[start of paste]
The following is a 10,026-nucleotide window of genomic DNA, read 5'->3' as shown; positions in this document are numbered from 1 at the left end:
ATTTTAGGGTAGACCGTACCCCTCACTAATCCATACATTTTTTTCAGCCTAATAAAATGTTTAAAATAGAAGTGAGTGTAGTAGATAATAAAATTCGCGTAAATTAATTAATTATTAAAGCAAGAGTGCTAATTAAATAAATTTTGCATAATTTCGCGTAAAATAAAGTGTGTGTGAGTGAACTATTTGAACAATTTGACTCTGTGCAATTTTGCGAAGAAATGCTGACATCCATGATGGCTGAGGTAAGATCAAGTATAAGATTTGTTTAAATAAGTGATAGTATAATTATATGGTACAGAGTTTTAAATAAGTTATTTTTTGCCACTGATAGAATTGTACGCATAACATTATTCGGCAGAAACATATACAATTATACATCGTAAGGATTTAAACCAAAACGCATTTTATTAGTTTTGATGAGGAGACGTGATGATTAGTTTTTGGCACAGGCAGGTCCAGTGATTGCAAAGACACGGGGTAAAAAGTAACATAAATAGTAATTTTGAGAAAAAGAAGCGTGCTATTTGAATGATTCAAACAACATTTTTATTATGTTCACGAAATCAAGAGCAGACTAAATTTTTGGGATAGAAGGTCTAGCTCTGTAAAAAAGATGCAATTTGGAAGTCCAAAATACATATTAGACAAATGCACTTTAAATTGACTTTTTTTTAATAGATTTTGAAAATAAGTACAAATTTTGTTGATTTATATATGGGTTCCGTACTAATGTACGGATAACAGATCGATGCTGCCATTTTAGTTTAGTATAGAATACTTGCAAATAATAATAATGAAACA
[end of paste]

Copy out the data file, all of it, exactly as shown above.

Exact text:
The following is a 10,026-nucleotide window of genomic DNA, read 5'->3' as shown; positions in this document are numbered from 1 at the left end:
ATTTTAGGGTAGACCGTACCCCTCACTAATCCATACATTTTTTTCAGCCTAATAAAATGTTTAAAATAGAAGTGAGTGTAGTAGATAATAAAATTCGCGTAAATTAATTAATTATTAAAGCAAGAGTGCTAATTAAATAAATTTTGCATAATTTCGCGTAAAATAAAGTGTGTGTGAGTGAACTATTTGAACAATTTGACTCTGTGCAATTTTGCGAAGAAATGCTGACATCCATGATGGCTGAGGTAAGATCAAGTATAAGATTTGTTTAAATAAGTGATAGTATAATTATATGGTACAGAGTTTTAAATAAGTTATTTTTTGCCACTGATAGAATTGTACGCATAACATTATTCGGCAGAAACATATACAATTATACATCGTAAGGATTTAAACCAAAACGCATTTTATTAGTTTTGATGAGGAGACGTGATGATTAGTTTTTGGCACAGGCAGGTCCAGTGATTGCAAAGACACGGGGTAAAAAGTAACATAAATAGTAATTTTGAGAAAAAGAAGCGTGCTATTTGAATGATTCAAACAACATTTTTATTATGTTCACGAAATCAAGAGCAGACTAAATTTTTGGGATAGAAGGTCTAGCTCTGTAAAAAAGATGCAATTTGGAAGTCCAAAATACATATTAGACAAATGCACTTTAAATTGACTTTTTTTTAATAGATTTTGAAAATAAGTACAAATTTTGTTGATTTATATATGGGTTCCGTACTAATGTACGGATAACAGATCGATGCTGCCATTTTAGTTTAGTATAGAATACTTGCAAATAATAATAATGAAACA